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Let $\Omega$ be an open set in $\mathbb{R}^n$ and let $f\in L^1_{\text{loc}}(\Omega)$. To show that weak derivatives are unique up to a set of measure zero, suppose $g_{x_i}, \tilde{g}_{x_i}\in L^1_{\text{loc}}(\Omega)$ are two weak derivatives of $f$ with respect to $x_i$. Then, $$\int_{\Omega}f\varphi_{x_i}\, dx=-\int_{\Omega}g_{x_i}\varphi\, dx$$ and $$\int_{\Omega}f\varphi_{x_i}\, dx=-\int_{\Omega}\tilde{g}_{x_i}\varphi\, dx$$ for any $\varphi\in C^{\infty}_c(\Omega)$. So we have $$\int_{\Omega}(g_{x_i}-\tilde{g}_{x_i})\varphi\,dx=0.$$ From here, how can I conclude $g_{x_i}=\tilde{g}_{x_i}$ almost everywhere on $\Omega$?

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    $\begingroup$ Are the weak derivatives assumed to exist only as generalized functions or as locally integrable functions? Your notations seem to indicate that they are locally integrable. In that case what you are asking is: $h$ locally integrable, $\int h\phi =0$ for all $C^{\infty}$ functions $\phi$ with compact support then $h=0$ a.e.. Is this what you are asking? Sorry if I have not read your question properly. $\endgroup$ Apr 4, 2018 at 5:31
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    $\begingroup$ By approximating $1_B$ you can show that it is true for indicator functions of open balls, then open sets, then Borel sets and then Lebesque measurable sets. Then choose the indicator function of the set where $g_{x_i}-\tilde{g}_{x_i} >0$. $\endgroup$
    – copper.hat
    Apr 4, 2018 at 5:34
  • $\begingroup$ @KaviRamaMurthy Yes two weak derivatives are assumed to be locally integrable. Sorry I did not specify. $\endgroup$
    – Koda
    Apr 4, 2018 at 5:37

1 Answer 1

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Yes. We are to prove that if $f\in L^1_{\rm{loc}}(\Omega)$ satisfies $\displaystyle\int_{\Omega}f\varphi=0$ for all $\varphi\in C_{0}^{\infty}(\Omega)$, then $f=0$ a.e. on $\Omega$.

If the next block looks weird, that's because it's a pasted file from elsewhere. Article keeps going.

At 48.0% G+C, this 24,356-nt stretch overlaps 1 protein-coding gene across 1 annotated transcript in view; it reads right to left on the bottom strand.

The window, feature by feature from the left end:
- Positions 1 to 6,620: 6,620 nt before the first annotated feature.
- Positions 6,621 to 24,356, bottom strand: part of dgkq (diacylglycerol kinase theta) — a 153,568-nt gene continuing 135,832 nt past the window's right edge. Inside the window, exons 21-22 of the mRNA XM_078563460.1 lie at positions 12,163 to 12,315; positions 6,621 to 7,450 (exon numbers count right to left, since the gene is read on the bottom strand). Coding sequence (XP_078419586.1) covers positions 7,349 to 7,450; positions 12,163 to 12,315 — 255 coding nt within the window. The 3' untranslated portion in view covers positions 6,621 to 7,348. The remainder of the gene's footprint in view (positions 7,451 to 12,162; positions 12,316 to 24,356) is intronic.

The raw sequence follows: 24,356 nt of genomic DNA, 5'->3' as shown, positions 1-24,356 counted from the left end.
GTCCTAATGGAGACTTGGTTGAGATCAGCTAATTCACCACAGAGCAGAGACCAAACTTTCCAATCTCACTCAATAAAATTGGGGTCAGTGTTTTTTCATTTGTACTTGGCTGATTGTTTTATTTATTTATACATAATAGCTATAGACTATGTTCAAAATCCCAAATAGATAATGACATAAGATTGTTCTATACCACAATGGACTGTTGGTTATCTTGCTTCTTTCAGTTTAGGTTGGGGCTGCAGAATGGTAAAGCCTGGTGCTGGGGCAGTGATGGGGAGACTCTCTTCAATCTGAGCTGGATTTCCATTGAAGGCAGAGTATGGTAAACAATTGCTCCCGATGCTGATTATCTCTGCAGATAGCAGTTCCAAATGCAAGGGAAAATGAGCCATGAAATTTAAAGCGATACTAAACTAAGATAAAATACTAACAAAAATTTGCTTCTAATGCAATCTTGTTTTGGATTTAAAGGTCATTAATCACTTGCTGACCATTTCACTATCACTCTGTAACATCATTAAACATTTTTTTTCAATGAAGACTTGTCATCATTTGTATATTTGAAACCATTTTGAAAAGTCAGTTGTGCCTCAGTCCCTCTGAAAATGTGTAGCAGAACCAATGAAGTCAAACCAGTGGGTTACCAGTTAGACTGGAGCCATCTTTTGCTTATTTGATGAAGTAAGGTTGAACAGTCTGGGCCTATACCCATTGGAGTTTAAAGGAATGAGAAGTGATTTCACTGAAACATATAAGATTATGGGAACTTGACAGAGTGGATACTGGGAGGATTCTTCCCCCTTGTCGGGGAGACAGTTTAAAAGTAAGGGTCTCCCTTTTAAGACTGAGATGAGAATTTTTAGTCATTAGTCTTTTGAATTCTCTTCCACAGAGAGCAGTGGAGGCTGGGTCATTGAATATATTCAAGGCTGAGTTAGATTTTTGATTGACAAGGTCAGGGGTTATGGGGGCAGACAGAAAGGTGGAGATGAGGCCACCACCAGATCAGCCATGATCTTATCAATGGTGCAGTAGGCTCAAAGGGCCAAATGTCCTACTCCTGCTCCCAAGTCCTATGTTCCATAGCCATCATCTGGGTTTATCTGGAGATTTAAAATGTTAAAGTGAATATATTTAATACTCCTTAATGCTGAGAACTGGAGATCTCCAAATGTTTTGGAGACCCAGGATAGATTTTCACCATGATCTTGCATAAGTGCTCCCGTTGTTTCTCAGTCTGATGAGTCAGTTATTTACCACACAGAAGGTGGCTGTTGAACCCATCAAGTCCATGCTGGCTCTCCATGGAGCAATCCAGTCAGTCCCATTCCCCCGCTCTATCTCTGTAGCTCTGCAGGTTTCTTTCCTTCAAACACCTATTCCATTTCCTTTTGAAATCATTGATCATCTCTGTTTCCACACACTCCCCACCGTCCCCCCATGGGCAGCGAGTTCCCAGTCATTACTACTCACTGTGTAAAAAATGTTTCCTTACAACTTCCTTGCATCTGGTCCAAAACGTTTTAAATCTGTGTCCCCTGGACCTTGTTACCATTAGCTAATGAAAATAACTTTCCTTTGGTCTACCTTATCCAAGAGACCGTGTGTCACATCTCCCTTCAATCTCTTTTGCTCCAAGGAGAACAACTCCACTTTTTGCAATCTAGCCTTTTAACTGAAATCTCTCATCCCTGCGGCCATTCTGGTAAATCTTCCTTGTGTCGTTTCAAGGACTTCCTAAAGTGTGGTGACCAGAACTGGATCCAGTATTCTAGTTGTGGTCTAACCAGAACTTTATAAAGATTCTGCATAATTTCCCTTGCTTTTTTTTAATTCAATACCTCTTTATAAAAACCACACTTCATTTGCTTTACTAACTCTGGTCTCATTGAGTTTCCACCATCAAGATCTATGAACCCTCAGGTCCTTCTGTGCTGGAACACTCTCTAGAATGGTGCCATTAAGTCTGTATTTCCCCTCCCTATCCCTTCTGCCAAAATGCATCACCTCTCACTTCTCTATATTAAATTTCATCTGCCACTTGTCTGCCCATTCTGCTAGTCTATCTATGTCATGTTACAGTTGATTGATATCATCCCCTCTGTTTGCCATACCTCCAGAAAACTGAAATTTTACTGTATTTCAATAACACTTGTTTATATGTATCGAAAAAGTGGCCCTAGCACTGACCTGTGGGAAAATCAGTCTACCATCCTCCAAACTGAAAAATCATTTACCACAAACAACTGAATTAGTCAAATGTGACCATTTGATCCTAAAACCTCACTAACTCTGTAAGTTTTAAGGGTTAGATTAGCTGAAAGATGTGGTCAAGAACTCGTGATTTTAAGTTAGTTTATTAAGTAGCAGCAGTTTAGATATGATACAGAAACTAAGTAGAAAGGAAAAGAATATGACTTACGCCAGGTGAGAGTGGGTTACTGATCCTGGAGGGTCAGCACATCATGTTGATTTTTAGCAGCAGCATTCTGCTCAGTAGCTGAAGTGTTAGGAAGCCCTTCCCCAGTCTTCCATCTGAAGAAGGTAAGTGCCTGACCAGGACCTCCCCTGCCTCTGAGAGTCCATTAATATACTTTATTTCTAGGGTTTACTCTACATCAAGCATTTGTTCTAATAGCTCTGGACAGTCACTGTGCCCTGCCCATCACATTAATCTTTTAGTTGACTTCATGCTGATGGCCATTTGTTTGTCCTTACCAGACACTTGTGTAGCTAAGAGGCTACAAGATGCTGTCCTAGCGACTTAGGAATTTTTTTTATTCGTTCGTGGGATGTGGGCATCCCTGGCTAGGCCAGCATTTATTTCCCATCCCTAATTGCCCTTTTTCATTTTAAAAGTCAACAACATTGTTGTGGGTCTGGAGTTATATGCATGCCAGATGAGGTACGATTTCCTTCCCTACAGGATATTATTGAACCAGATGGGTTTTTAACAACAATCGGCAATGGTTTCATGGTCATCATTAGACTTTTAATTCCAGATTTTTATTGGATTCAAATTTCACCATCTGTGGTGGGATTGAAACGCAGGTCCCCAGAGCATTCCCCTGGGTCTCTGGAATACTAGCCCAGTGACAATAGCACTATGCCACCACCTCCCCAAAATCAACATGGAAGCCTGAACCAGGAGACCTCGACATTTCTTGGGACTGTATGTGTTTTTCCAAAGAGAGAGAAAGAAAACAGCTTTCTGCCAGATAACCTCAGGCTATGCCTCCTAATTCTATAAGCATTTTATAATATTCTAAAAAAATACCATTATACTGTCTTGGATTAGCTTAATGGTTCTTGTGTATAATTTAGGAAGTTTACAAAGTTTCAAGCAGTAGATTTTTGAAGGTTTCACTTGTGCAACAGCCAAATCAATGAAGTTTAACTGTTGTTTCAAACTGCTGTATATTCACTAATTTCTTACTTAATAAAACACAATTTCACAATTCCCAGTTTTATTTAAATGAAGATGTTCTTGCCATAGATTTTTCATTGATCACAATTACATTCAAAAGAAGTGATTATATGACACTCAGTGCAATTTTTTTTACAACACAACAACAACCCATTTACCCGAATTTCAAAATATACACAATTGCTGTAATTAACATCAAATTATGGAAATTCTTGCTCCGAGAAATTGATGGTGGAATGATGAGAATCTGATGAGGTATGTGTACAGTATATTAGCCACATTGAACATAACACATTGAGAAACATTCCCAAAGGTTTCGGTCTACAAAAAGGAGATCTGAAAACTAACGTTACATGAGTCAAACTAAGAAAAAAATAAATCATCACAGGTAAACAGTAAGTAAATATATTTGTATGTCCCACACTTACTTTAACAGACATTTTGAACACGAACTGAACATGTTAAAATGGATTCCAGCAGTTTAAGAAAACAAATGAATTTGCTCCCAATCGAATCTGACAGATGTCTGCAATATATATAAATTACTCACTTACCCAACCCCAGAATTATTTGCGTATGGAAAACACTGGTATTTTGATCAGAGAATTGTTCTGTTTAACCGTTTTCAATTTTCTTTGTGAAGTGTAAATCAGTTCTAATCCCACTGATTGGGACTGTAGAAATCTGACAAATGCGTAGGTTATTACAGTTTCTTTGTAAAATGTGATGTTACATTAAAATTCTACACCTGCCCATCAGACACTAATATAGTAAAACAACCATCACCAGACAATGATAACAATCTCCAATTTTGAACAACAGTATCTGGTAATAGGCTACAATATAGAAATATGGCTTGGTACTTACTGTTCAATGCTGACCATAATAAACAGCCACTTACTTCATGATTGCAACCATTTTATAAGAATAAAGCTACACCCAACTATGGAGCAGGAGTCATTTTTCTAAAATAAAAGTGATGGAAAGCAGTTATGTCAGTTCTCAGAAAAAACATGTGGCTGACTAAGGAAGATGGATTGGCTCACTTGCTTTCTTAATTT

Let $K$ be any compact subset of $\Omega$, and take $\psi\in C_{0}^{\infty}(\Omega)$ such that $\psi=1$ on $K$. Define a function $f_\psi$ on $\mathbb{R}^n$ as \begin{equation*} f_{\psi}(x)= \begin{cases} 0 & x\notin\Omega, \\ f(x)\psi(x) & x\in\Omega. \end{cases} \end{equation*} which extends $f$ canonically to the whole ${\bf{R}}^{n}$. Then $f_{\psi}\in L^{1}({\bf{R}}^{n})$. Pick a mollifier $\varphi\in C_{0}^{\infty}({\bf{R}}^{n})$. Note that $\varphi_{\epsilon}\ast f_{\psi}\rightarrow f_{\psi}$ in $L^{1}_{\rm{loc}}({\mathbb{R}}^{n})$ as $\epsilon\to 0$. We have \begin{align*} \varphi_{\epsilon}\ast f_{\psi}(x)=\int f(y)\psi(y)\varphi_{\epsilon}(x-y)dy, \end{align*} and note that for a fixed $x$, the map $y\mapsto\psi(y)\varphi_{\epsilon}(x-y)\in C_{0}^{\infty}(\Omega)$, so $\varphi_{\epsilon}\ast f_{\psi}=0$ by hypothesis. As $\epsilon\to 0$, we have $\varphi_{\epsilon}\ast f_{\psi}\to f_{\psi}$ and thus $f_{\psi}=0$ a.e. on $\Omega$

Hence $f=0$ a.e. on $K$. Since $K$ is arbitrary compact subset of $\Omega$, we have $f=0$ a.e. on $\Omega$.

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  • $\begingroup$ Locally integrable for $f$ is assumed. As @Kavi Rama Murthy indicated there. $\endgroup$
    – user284331
    Apr 4, 2018 at 5:33
  • $\begingroup$ Thank you so much! $\endgroup$
    – Koda
    Apr 4, 2018 at 5:40
  • $\begingroup$ Just a comment: the lemma proved in this reply is known as "the fundamental lemma of the calculus of variations", since it is the crucial step is obtained the Euler-Lagrange equation for the minimizer of a functional. $\endgroup$ Oct 18, 2019 at 14:35
  • $\begingroup$ Why do you need to canonically extend $f$ to the whole $\mathbf R^n$ ? Doesn't the proof work the same if you directly consider $f$ and a mollifier $\varphi \in C_0^\infty(\Omega)$ ? $\endgroup$ May 2, 2023 at 9:41
  • $\begingroup$ @StratosFair, for how do you interpret $\int_{\mathbb{R}^{n}}f(y)\varphi(x-y)dy$ for the variable $y\in\Omega^{c}$ but $f$ is not defined on $\Omega^{c}$? $\endgroup$
    – user284331
    May 2, 2023 at 12:39

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